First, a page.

Of Guilt and Cleaning Ladies

A Horrible Utterance Heard Recently on the Upper East Side:

“I absolutely must have the floor cleaner by tomorrow. That’s when my cleaning lady comes. Yes, I’ll pay the ten-dollar delivery charge.”

A Horrible-Utterance Analysis, in Ascending Order of Horror:

  1. The utterance occurred at the tony and over-priced Gracious Homes, or, in common parlance, Gracious Rip-Offs, where, if the speaker was not carrying a Birkin bag at that moment, she was probably the only one in the store.
  2. Said floor cleaner might have been purchased in a more timely fashion, and for thirty-percent less, at Costco.
  3. Said floor cleaner was not purchased in a budgetarily defensible manner at Costco because the previous Saturday the person in need of the floor cleaner had taken too long riding her horse.
  4. The utterance was a public admission on the part of the utteree that she does not do her own housekeeping.
  5. The words didn’t drop from the mouth of some Hermes-belt-sporting, Birkin-bag-toting Lady Who Lunches. They fell from mine.

Who, I might ask, has fallen lower than she who pays for a Costco membership, does not use it because she is too busy enjoying the sport of kings, and above all, does not do her own housecleaning?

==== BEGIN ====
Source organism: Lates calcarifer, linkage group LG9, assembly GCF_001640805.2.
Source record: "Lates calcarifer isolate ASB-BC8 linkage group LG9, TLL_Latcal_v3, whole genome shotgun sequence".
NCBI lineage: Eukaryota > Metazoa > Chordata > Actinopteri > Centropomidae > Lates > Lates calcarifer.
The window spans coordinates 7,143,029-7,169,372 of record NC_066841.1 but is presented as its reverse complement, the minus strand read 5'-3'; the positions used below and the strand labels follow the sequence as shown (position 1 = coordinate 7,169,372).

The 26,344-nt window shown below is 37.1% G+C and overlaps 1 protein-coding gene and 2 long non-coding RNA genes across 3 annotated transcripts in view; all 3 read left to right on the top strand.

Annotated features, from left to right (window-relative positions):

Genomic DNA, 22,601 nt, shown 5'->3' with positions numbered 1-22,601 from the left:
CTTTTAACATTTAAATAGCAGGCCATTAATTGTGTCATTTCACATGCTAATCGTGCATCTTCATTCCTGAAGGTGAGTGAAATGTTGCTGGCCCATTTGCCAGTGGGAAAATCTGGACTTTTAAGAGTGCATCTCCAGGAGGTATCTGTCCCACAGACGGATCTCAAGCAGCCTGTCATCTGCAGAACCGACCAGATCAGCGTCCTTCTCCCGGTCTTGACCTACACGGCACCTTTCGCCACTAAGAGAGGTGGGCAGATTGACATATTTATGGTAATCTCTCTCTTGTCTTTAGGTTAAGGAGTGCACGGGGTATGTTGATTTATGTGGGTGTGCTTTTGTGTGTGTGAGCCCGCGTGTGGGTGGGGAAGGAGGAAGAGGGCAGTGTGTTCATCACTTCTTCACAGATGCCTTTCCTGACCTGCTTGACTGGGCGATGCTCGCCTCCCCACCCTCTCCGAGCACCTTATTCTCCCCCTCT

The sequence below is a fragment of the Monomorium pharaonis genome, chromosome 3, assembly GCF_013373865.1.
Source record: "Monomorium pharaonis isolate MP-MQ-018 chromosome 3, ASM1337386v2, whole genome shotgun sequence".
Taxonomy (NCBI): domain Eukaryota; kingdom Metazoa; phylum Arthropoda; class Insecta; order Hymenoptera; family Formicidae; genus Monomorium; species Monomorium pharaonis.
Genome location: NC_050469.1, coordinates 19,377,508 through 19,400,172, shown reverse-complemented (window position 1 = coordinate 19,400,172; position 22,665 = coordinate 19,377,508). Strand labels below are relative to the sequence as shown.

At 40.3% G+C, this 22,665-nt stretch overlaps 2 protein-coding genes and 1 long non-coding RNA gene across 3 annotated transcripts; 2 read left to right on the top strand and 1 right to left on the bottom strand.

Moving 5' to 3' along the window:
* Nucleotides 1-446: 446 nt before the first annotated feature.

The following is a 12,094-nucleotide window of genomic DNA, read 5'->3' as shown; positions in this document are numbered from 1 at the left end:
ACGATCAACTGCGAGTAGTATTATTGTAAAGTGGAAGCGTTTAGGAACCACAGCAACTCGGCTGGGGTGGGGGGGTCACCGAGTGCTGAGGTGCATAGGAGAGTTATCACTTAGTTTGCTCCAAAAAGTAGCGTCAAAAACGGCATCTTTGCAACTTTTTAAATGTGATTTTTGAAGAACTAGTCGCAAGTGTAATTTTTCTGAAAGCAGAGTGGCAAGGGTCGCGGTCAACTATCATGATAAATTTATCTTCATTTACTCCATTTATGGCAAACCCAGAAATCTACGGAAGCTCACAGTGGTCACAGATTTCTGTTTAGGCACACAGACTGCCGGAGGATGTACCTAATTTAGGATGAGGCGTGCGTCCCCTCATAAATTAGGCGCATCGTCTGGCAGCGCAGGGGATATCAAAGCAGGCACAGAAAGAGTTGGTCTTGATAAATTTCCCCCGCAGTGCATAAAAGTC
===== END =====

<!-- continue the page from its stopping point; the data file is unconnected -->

Is it a far step from this to dropping eight-grand on a handbag?

An observation: The number-one predictor of female guilt over employing a cleaning lady is whether or not that woman’s mother did her own housekeeping.

(Gender note: Single men rarely exhibit this hang up. They seem perfectly  happy to pay, or live like slobs. When a wife or girlfriend enters the picture, a man’s cleaning lady opinions will follow the rule above– usually as pertains to his wife’s or girlfriend’s responsibilities.)

A fact: My mother does her own housekeeping. Therefore, I enjoy the following personal psychosis: I can easily spend money on my nails, hair and clothes (my mother having taking pride in her personal appearance), but I meltdown buying delivery floor cleaner for my cleaning lady.

(My cleaning lady, of course, would think this was all nuts. Oblivious to my hang-ups, she is happy to have a job.)

A story from the Eavesdropping Department: I once overheard cocktail party chatter after the 2008 crash. One extremely wealthy lady told another that she would not put in her normal order of clothes at her favorite boutique that spring. The tab, I understood, was usually in the high five figures.  She said she could afford it. The crash had not affecteted her. But she said she was embarassed to spend money publicly in the height of a recession. That year, the boutique folded.

A story from the Irony Department: My mother recently bought me a high-quality Birkin knockoff  so I could have one, just like all the other ladies in my neighborhood.

I guess we’re all crazy about the topic of money in one way or another. What is it okay to spend money on? What is it not okay to spend money on? Where did those rules come from? What’s your story?

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